Natasha Mikles
BA, College of William and Mary
MA, University of Chicago Divinity School
Tibet University, 2010-2011
Natasha Mikles is a doctoral student studying Tibetan Buddhism. Her research focuses on the myths and rituals surrounding the Tibetan warrior king Gesar of Ling. While the entirety of the Gesar corpus excites her, she is specifically focused on the late 19th-century development of Gesar rituals by leaders of the Ri-me movement and their relationship to Eastern Tibetan nationalism.

Eva Natanya
BA Philosophy, Fordham University, 2005
MA Systematic Theology, Graduate Theological Union (Dominican School of Philosophy and Theology), 2007
I am a fourth-year doctoral student in Tibetan Buddhism. While my research encompasses a broad spectrum of subjects relating to the development of philosophical tenet systems and yogic practice in both India and Tibet, I am especially interested in the possibilities of debate and interplay between Christian mystical theology and the Tibetan Lam Rim tradition, in both its Sutra and Tantra vehicles.

Adam Newman
BA, UC Santa Barbara, 2006
MA, University of Virginia, 2009
I am a PhD student focusing on the 9th to 11th century Shaiva Siddhanta tradition of Kashmir, and its modern expression in south Indian temples. Specifically, I am researching Shaiva Siddhanta rites of initiation in both the canonical literature and as practiced in south Indian temples. As part of this research I am translating the kriyapada section of the Matangaparameshvara Agama. My research interests include ritual theory and practice, Sanskrit literature, as well as Hindu and Buddhist philosophical traditions.

Benjamin (Deitle) Nourse
BA, University of Wisconsin-Madison, 2002
MA, University of Virginia, 2009
My research is currently focused on the history of Tibetan religious canons, including the Tibetan Buddhist canon, the Bonpo canon, and other significant collections of Tibetan religious scriptures. Related interests include the rise of printing in the eighteenth century of both canonical and non-canonical Tibetan literature.

Erin Nourse
BA, Trinity University, 2005
MA, University of Virginia, 2011
My research focuses on the history of childbearing practices and blessing rites for infants in northern Madagascar. I am interested in the centrality of ancestors in Malagasy rituals, the connection between babies and ancestors, and the ways in which competing religious communities engage historical narratives through birthing rituals and infant initiation ceremonies. More generally, I am also interested in ritual theories, African Diaspora theories, and the growth of Pentecostalism in Madagascar in particular and in the southern hemisphere at large.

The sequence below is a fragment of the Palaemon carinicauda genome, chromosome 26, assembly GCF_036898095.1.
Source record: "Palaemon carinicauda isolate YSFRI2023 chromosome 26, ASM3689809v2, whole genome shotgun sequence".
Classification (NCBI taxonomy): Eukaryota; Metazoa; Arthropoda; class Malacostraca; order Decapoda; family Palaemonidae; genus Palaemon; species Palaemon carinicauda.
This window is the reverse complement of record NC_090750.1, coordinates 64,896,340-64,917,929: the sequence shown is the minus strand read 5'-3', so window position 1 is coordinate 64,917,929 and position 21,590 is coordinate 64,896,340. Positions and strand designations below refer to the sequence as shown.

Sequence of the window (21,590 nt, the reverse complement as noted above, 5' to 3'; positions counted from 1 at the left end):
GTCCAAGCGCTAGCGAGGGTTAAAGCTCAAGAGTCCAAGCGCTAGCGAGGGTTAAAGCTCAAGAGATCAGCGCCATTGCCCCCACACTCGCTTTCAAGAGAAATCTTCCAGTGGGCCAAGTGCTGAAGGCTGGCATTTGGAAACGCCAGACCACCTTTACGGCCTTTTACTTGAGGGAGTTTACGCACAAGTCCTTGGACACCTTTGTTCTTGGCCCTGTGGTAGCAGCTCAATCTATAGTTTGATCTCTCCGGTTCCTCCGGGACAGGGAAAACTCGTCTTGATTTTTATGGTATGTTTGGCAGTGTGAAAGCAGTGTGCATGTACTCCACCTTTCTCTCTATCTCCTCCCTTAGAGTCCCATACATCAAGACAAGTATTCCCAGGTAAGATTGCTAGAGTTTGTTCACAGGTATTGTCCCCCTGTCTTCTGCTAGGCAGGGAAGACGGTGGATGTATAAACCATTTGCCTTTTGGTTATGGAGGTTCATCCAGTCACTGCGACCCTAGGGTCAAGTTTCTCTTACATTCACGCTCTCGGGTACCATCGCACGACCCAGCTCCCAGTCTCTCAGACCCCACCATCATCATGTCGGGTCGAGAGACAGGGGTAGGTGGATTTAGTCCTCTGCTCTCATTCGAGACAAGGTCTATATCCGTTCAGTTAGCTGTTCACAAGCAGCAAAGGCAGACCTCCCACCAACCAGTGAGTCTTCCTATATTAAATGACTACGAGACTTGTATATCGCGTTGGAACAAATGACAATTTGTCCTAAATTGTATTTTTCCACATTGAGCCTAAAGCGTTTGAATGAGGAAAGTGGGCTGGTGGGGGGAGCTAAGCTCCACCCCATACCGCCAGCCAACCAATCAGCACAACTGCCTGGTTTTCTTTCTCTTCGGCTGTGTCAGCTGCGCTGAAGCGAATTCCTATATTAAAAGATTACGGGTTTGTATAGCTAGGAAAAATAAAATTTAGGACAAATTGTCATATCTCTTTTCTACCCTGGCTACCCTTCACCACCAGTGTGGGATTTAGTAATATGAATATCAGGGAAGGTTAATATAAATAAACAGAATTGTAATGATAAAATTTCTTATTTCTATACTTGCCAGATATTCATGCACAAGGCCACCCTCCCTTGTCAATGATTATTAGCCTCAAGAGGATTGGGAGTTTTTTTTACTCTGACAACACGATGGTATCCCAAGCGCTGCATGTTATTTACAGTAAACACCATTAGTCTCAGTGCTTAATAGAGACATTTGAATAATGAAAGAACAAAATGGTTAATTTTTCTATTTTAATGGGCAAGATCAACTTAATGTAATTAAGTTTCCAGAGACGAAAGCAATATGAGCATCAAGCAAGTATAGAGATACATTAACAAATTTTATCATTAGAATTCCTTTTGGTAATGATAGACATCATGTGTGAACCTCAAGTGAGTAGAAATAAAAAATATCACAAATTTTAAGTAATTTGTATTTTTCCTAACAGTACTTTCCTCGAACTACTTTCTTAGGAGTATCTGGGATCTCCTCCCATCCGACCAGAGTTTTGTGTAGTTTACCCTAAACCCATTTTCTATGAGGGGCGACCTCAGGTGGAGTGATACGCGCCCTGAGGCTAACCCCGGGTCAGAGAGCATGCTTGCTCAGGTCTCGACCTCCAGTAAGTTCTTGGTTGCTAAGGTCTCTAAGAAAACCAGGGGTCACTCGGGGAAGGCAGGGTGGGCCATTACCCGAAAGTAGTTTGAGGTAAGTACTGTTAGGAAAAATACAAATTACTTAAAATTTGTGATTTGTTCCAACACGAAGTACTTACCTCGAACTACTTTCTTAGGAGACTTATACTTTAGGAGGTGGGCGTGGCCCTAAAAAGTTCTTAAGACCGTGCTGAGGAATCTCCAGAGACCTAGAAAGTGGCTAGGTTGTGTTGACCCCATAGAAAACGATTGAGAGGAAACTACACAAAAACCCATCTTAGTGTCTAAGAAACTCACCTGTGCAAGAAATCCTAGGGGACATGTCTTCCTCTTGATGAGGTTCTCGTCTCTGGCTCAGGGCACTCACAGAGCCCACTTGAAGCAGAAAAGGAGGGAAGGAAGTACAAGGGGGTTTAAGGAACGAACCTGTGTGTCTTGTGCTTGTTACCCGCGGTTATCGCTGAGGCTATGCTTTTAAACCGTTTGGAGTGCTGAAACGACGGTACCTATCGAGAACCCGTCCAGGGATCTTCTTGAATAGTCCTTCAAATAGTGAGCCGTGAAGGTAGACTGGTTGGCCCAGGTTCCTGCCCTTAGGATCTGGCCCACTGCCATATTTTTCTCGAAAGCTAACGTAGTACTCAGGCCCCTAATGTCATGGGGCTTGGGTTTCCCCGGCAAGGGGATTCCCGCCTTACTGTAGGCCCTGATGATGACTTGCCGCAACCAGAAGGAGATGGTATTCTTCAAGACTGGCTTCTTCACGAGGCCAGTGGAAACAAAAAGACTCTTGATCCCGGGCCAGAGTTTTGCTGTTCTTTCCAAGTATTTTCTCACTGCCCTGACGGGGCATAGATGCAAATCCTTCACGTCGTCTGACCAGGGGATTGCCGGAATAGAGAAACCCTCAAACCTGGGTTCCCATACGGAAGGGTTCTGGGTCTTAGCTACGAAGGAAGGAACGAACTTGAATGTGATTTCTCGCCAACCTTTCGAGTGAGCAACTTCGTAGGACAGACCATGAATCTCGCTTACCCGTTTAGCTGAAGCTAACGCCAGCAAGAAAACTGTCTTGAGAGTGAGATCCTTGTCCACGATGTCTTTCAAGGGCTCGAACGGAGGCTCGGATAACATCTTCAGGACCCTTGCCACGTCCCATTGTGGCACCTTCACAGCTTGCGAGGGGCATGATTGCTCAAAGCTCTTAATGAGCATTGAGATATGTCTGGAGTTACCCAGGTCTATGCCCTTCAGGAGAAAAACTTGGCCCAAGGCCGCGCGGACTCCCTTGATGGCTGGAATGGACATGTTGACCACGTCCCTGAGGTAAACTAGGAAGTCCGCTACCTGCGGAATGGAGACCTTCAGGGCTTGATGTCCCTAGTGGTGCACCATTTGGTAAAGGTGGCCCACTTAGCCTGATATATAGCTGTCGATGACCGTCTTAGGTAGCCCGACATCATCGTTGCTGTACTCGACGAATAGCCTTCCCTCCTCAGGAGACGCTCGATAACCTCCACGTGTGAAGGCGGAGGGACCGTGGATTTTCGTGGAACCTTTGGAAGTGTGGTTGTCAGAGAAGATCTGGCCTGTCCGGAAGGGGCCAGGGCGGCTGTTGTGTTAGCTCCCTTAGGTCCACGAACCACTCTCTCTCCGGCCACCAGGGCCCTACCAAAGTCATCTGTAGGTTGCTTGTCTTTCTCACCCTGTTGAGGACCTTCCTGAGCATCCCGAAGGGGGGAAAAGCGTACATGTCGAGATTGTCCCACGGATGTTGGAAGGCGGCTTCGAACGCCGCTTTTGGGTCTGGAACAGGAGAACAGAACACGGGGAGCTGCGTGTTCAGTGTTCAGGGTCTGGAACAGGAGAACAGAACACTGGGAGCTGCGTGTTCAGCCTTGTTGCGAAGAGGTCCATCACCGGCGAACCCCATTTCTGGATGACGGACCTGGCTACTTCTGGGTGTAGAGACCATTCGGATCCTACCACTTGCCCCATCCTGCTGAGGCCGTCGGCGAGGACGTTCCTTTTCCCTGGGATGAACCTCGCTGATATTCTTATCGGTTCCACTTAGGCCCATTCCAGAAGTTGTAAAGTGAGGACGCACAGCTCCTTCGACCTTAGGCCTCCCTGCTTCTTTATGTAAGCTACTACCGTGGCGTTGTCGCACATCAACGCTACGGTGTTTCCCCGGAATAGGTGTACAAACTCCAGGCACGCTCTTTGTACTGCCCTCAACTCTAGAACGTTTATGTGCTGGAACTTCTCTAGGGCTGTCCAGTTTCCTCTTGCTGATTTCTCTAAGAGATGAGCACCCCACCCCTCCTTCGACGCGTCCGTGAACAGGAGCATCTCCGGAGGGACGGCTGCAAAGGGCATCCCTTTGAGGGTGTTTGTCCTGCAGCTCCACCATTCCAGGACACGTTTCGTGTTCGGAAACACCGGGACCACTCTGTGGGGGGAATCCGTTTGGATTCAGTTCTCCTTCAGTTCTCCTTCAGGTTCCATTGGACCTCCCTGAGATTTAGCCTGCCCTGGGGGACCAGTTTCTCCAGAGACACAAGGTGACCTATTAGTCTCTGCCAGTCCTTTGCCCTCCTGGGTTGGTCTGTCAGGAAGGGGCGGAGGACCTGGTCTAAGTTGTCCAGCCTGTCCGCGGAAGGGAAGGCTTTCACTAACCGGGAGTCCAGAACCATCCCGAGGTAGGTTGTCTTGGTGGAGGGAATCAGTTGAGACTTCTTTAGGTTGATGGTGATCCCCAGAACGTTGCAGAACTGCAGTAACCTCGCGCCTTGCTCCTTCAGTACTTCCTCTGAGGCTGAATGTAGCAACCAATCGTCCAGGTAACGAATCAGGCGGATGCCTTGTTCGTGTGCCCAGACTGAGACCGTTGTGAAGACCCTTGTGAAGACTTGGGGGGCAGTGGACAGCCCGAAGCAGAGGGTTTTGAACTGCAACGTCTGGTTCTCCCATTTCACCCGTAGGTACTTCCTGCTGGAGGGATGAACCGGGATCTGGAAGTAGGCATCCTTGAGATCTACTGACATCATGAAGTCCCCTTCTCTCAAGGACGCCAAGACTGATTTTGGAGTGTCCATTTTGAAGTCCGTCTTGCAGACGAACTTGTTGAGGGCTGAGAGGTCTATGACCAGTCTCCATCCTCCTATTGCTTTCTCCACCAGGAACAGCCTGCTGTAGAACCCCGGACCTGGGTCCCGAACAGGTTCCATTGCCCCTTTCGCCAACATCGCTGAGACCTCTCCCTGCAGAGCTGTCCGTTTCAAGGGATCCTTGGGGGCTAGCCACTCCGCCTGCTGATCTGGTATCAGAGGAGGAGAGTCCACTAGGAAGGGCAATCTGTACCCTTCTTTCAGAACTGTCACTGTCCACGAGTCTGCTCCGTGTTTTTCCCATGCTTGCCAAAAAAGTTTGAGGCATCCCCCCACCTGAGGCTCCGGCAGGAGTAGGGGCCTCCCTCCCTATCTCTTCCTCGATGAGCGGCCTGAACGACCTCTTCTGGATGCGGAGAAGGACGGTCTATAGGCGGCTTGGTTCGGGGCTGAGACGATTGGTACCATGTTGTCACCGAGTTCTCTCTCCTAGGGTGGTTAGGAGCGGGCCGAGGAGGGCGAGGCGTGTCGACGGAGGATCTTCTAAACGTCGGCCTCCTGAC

James (Jef) Pierce
BA, Mary Washington College, 2005
MA, University of Virginia, 2008
Jef Pierce is a PhD candidate in the History of Religions. His current research involves the construction of gender and its influence on the unfolding of religious life in premodern South Asia. His dissertation, entitled “Exaltation of the Goddess: Narrative Expressions of the Feminine Divine in the Devīpurāṇa,” investigates how conceptions of the Goddess emerged and evolved in the Puranic genre of Sanskrit literature. By considering the intertextual relationships of the Devīpurāṇa and drawing out the Tantric elements of the work, his research demonstrates the ways in which the text inherits a Brahmanic narrative vocabulary but reinvents it for an innovative vision of reality. His other scholarly interests include Buddhist philosophy as well as third gender categories in the South Asian milieu. 

Christina Kilby Robinson
BA, Davidson College, 2006
MTS, Harvard Divinity School, 2009
Christie is currently based in Qinghai Province, China (the Amdo Tibetan cultural region) conducting dissertation research on Tibetan Buddhist letter-writing manuals. She focuses on the development of letter-writing as a Buddhist art and networking medium in the early modern period (17th-19th centuries) when the Geluk school of Tibetan Buddhism rose to prominence in Tibetan, Chinese, and Mongolian spheres. She is interested in the relationship between print and manuscript cultures, in the role of the literary arts in institution-building in Tibet, and in the epistolary activity of women patrons of Buddhism.

Michael D. Schuman
BA, UC Santa Barbara, 2006
MTS, Harvard Divinity School, 2009
My area of research pertains to textual communities in Tibet during the 11th to 14th centuries, specifically the figures, doctrine(s), and historical issues surrounding the formation of the Kadam (Bka' gdams) sect.

C.K. Tay
BA, Nyack College, 1993
MDiv, Gordon-Conwell Theological Seminary, 1997
MA, University of Virginia, 2009
Research interests: East Asian Buddhism, Daoism, Christianity

Jed Verity
BA, University of Virginia, 1997
MA, University of Virginia, 2007
Jed is interested in ritual theory, especially as it pertains to modern Tibetan Bönpo monastic ritual. He conducted his field research at Menri monastery in Dolanji, H.P., India, and Triten Norbutsé monastery in Kathmandu, Nepal, and is currently preparing a dissertation on the subject of the Nyelam Dé Zhi ritual, which he observed on multiple occasions in Kathmandu.

Linghui Zhang
BA, Renmin University of China, 2010
MA, University of Hamburg, 2013